News Roundup

As the News & Observer reports, the Orange County Republican Party headquarters in Hillsborough was firebombed and vandalized over the weekend. According to the report, “[a] flaming bottle was thrown through a window of the office” and an adjacent building was vandalized with paintings of a swastika and the phrase “Nazi Republicans leave town or else.” The incident drew the attention of both presidential candidates, and vice-presidential candidate Mike Pence and Governor McCrory each visited the headquarters. McCrory has offered a $5,000 reward for information leading to an arrest in the case. Keep reading for more news.

Where All the Judges Are Above Average. The North Carolina Bar Association has released the 2016 Election Edition of the Judicial Performance Evaluation Survey. The document presents the results of the Bar Association’s survey of North Carolina lawyers about their opinions of the professional qualities and skills of candidates who are running to be trial court judges.

Kania Guilty of Involuntary Manslaughter. The Asheboro Courier-Tribune reports that a jury convicted former UNC student Chandler Kania of involuntary manslaughter earlier this week. Kania was charged with second-degree murder for driving the wrong way on the highway while intoxicated and killing three people. Kania already had pleaded guilty to three counts of felony death by motor vehicle, among other charges, and was sentenced to consecutive prison terms on the felony death charges.

News & Observer Liable for Libel. The News & Observer reports that a Wake County jury has returned a $7.5 million libel verdict against the paper. Plaintiff Beth Desmond, an agent for the State Bureau of Investigation, sued the News & Observer “for libel over 2010 coverage of her ballistics analysis and testimony in a 2006 murder trial in Pitt County.” According to the article, the paper “had reported that independent firearms experts questioned whether she knew anything about firearms analysis, and that some suspected she fabricated evidence to help Pitt County prosecutors win a murder conviction.” As the News Roundup previously noted, the scientific validity of firearm analysis, and many other forensic disciplines, recently has come under increased scrutiny.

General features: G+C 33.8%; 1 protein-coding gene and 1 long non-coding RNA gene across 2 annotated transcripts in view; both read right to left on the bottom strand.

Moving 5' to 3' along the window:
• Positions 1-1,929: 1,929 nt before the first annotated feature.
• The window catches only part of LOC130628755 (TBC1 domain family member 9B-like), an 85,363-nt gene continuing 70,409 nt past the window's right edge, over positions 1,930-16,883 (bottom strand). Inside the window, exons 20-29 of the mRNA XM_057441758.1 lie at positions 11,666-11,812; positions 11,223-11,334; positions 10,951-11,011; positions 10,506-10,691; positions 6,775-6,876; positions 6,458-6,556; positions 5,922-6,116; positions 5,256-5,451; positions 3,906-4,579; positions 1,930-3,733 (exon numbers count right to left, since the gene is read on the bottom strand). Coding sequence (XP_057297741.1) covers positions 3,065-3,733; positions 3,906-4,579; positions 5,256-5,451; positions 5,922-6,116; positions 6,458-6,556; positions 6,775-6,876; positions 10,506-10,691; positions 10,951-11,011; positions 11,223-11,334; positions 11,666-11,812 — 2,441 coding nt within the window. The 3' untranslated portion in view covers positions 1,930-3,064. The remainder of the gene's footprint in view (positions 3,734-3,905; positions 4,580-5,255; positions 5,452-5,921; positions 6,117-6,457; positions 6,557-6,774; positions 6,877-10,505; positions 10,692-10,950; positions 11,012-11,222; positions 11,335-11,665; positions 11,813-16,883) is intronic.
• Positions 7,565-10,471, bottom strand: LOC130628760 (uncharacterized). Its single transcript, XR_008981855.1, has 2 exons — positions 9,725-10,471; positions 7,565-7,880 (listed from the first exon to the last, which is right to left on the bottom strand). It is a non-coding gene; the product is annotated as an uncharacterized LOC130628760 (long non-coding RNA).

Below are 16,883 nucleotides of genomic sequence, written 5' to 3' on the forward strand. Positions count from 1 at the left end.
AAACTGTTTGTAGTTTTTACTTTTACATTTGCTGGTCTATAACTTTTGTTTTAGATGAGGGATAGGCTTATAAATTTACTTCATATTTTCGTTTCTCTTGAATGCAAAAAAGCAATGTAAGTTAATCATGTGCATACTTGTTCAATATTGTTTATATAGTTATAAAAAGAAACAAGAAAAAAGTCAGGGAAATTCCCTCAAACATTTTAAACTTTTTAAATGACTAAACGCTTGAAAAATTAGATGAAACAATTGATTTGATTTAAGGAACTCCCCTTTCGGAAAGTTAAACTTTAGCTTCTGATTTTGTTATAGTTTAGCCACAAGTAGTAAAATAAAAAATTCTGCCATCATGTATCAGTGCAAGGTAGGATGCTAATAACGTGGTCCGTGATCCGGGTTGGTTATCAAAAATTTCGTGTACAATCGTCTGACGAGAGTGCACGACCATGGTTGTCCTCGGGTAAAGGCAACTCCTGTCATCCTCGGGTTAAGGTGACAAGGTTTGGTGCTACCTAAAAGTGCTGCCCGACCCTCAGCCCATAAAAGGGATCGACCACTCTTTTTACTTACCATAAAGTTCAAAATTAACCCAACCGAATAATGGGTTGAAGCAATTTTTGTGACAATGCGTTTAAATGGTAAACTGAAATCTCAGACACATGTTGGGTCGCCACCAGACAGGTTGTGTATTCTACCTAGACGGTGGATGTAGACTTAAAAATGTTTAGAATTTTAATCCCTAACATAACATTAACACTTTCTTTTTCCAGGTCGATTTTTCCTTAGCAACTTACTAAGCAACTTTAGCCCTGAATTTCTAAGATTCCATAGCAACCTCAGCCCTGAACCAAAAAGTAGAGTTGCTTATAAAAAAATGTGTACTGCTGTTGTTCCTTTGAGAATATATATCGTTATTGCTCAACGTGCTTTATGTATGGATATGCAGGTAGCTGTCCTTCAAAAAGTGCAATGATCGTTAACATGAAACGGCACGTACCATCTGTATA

I’ve Just Seen a Face. The Washington Post says that a new report from the Center for Privacy & Technology at Georgetown University’s law school suggests that “[t]he growing use of facial-recognition systems has led to a high-tech form of racial profiling, with African Americans more likely than others to have their images captured, analyzed and reviewed during computerized searches for crime suspects.” Various problems contribute to the phenomenon including that the databases are rarely “scrubbed” of innocent people and some systems “struggle to distinguish among darker-skinned faces.” The report is titled “The Perpetual Line-Up” and is available here.

She Ain’t Got Time for Your Blues. The Washington Post reports that a Houston 911 operator, Crenshanda Williams, may have hung up on thousands of calls between October 2015 and March 2016. In one instance, seemingly annoyed by a security guard’s attempt to report highway drag racing, Williams tells the guard just before hanging up: “Ain’t nobody got time for this. For real.” She now faces two counts of interfering with an emergency communication.

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